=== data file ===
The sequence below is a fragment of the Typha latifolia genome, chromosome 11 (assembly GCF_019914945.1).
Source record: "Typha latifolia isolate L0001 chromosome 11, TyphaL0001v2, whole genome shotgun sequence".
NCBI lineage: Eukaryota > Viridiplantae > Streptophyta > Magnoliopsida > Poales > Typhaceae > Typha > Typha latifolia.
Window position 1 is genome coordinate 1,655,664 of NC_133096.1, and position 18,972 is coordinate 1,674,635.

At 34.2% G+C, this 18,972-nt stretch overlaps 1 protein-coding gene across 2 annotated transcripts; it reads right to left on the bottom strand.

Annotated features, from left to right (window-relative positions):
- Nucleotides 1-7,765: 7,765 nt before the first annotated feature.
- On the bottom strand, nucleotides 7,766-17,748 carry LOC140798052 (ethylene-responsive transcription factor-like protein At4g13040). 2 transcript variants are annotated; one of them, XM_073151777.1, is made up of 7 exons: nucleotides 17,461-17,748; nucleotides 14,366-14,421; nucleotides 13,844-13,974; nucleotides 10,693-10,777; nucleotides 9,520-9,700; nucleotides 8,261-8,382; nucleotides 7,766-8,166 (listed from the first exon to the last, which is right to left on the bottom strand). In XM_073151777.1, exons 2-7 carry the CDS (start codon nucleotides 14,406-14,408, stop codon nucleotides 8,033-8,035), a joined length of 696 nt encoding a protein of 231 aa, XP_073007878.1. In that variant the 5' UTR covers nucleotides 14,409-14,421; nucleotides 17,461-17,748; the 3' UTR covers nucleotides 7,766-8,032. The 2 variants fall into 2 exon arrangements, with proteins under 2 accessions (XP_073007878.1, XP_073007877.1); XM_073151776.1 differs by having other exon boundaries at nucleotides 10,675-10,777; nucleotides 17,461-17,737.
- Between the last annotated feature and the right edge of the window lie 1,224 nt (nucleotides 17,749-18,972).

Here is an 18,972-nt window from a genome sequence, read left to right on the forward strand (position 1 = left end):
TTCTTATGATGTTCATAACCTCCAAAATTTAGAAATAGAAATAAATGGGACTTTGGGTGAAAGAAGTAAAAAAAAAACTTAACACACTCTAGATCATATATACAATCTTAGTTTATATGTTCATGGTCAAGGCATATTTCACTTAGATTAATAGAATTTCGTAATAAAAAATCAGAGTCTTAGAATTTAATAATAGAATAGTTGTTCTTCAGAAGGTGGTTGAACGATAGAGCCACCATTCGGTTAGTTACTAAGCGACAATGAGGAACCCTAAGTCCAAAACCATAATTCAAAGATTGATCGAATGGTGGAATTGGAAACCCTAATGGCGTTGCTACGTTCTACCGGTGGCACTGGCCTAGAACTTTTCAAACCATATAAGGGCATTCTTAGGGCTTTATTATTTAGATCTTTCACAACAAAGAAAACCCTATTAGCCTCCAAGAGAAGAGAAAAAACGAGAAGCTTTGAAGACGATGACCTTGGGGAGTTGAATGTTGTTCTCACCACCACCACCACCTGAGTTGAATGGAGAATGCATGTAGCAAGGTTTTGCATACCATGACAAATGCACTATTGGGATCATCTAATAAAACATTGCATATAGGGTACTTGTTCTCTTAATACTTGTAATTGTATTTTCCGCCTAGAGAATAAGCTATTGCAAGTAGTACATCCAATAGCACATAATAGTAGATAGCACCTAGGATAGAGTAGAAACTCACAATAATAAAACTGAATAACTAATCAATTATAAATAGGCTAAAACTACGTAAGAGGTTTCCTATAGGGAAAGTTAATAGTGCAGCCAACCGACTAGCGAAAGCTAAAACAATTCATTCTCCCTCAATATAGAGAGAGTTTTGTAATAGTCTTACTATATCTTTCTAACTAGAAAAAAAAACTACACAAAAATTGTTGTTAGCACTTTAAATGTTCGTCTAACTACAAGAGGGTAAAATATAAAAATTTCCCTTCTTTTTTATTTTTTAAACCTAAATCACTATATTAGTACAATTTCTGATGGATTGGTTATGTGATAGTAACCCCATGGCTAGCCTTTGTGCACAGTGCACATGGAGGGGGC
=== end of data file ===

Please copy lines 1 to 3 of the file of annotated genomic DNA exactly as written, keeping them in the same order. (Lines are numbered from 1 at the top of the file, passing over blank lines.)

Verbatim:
The sequence below is a fragment of the Typha latifolia genome, chromosome 11 (assembly GCF_019914945.1).
Source record: "Typha latifolia isolate L0001 chromosome 11, TyphaL0001v2, whole genome shotgun sequence".
NCBI lineage: Eukaryota > Viridiplantae > Streptophyta > Magnoliopsida > Poales > Typhaceae > Typha > Typha latifolia.